Shropshire Council: Year of opportunity beckons for leader who wants change

She has only been leader of Shropshire Council for six months but Lezley Picton is looking to a major year ahead with the authority facing some of its biggest opportunities – and challenges.

Councillor Lezley Picton, leader of Shropshire Council.
Councillor Lezley Picton, leader of Shropshire Council.

Councillor Picton became the authority’s first female leader following May’s Covid-delayed local elections.

It came following a shock defeat for her predecessor, Peter Nutting, and in the midst of an unprecedented pandemic.

In a candid assessment of her tenure so far, Councillor Picton said she was pleased with progress on a number of issues, but wanted quicker change.

She said: “I think I expected to be able to make more progress more quickly but I think we have made progress. I liken it to turning round an oil tanker in the Suez Canal. Some of the things I expected to solve more quickly than I have.

“But the ambition to turn around the highways department, to a great degree a lot of that has been done.”

The pothole-busting Roadmaster in action

One of the major challenges was making good on a pledge to fix the county’s pothole-ridden highways.

In a marathon effort, first driven by the former cabinet member for highways Steve Charmley and continued by Dean Carroll, a backlog of more than 11,000 pothole repairs has been completed.

Although there is more work to be done, the council leader said she was pleased at the efforts so far – which have been reflected in the public’s experience using the county roads.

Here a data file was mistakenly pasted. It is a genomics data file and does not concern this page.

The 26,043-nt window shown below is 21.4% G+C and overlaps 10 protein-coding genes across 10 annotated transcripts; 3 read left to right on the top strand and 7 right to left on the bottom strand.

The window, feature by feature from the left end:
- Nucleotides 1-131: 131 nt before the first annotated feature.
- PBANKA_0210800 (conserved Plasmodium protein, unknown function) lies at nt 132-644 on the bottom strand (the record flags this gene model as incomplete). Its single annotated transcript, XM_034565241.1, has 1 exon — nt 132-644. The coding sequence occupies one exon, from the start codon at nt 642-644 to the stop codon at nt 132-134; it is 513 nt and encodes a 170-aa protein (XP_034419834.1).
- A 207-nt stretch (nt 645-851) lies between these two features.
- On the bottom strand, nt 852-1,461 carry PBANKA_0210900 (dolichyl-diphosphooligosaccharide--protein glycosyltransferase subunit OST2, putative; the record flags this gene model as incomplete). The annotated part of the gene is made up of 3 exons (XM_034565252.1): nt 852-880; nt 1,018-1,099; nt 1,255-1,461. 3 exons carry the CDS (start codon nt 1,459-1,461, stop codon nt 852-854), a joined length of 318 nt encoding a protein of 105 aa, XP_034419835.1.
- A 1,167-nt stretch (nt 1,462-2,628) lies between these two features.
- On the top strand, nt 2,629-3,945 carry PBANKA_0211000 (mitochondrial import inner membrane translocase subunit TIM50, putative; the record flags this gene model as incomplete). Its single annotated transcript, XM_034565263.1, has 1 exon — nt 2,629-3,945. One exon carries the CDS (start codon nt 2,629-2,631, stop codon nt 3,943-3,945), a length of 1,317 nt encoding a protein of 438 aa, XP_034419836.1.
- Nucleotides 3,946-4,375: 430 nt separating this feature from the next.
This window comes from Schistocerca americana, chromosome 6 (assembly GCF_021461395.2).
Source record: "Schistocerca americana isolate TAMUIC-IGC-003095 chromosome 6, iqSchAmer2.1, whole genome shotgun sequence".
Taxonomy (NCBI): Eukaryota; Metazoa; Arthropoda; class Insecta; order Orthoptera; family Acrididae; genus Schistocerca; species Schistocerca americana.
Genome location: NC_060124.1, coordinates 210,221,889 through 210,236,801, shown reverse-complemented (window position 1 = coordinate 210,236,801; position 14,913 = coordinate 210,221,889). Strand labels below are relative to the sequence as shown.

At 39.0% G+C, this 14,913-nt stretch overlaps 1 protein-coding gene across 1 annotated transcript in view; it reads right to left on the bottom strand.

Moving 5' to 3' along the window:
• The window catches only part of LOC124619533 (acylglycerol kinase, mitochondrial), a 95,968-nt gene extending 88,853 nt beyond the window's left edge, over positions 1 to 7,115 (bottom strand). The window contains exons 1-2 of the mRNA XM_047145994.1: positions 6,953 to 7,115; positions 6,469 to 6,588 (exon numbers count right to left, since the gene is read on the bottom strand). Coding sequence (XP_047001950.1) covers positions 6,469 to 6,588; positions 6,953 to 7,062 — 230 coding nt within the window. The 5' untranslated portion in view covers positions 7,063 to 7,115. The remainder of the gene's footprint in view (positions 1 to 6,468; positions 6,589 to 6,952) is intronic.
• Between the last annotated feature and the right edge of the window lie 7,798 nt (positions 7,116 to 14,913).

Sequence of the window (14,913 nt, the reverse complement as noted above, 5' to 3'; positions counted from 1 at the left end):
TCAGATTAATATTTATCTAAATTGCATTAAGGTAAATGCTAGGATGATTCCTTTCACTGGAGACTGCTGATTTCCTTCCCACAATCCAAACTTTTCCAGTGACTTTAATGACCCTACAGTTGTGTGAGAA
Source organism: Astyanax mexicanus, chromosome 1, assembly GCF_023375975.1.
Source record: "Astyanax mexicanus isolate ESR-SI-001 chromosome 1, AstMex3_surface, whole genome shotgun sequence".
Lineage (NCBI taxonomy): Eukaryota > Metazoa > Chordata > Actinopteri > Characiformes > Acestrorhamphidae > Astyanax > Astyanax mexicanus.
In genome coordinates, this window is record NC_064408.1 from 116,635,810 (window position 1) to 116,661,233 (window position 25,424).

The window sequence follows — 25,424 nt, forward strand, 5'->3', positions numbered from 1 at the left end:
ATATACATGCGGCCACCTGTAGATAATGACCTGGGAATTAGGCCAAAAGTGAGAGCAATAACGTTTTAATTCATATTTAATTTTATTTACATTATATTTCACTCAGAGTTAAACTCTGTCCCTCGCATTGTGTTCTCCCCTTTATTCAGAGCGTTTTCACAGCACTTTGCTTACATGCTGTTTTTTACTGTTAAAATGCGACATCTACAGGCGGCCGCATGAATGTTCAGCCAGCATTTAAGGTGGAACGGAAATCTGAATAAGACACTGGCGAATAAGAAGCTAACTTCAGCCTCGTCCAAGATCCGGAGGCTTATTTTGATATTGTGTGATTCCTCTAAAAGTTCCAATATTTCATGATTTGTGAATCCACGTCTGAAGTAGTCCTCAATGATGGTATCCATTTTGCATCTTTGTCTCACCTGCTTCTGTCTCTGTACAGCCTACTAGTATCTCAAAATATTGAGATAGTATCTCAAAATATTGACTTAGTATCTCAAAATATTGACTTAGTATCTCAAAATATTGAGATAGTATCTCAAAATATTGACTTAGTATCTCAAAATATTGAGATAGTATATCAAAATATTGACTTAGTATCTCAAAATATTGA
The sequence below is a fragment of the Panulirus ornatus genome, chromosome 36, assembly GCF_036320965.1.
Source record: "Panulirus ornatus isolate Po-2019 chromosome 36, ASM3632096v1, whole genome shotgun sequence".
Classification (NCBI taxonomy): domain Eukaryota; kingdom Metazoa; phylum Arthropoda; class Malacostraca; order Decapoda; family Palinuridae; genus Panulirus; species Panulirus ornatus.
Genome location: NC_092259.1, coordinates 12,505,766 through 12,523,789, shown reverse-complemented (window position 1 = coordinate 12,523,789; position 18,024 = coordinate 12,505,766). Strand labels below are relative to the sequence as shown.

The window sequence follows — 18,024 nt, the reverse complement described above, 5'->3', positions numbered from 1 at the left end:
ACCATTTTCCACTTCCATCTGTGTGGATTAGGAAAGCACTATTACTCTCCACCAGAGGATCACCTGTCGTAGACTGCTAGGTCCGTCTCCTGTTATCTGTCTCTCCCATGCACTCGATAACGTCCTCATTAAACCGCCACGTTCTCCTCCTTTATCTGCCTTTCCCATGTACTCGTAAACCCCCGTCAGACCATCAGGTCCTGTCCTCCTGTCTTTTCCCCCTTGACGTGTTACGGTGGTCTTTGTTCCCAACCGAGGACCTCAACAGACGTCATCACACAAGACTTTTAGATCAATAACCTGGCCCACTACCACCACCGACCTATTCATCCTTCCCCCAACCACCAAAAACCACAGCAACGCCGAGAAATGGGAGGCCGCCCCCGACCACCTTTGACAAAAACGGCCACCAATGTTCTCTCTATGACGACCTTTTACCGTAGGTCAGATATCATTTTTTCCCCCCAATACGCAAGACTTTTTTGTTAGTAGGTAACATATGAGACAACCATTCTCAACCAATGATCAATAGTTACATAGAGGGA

She said: “They have done incredibly well. A lot of the credit goes to Steve Charmley, he started that tranche of work, now picked up by Dean Carroll, and we are making some real headroads into it.”

While she has been focussed on fixing bumps in the road, the next 12 months will see the council wrestling with a series of major issues.

Shropshire Council looks set to leave its Shirehall HQ

They include a potential move from its Shirehall home in Shrewsbury to new premises, getting its local plan completed, continuing with Shrewsbury’s North West Relief Road, finishing a major overhaul of Oswestry’s Mile End junctions ahead of starting on the new innovation park, and deciding on the potential re-development of Shrewsbury’s town centre.

The North West Relief Road will be the biggest infrastructure project in the council’s history and has attracted significant and vocal opposition.

While she was not leader when the council took the decision to proceed with the project, Councillor Picton was a cabinet member, and said she stands square behind the plan.

She said: “I did not make the decision to support it as a cabinet member lightly and I have not changed my views about it since.”

Artist's impression of the North West Relief Road over the river Severn at Shelton

Councillor Picton added that it had the opportunity to bring more money into Shrewsbury, allowing the council to spend more elsewhere in the county.

She said: “People say it is Shrewsbury-centric but because Shrewsbury is the county town it has the ability to draw in investment, and if other people are investing in Shrewsbury that gives us the opportunity to invest in our other market towns and to use money elsewhere.”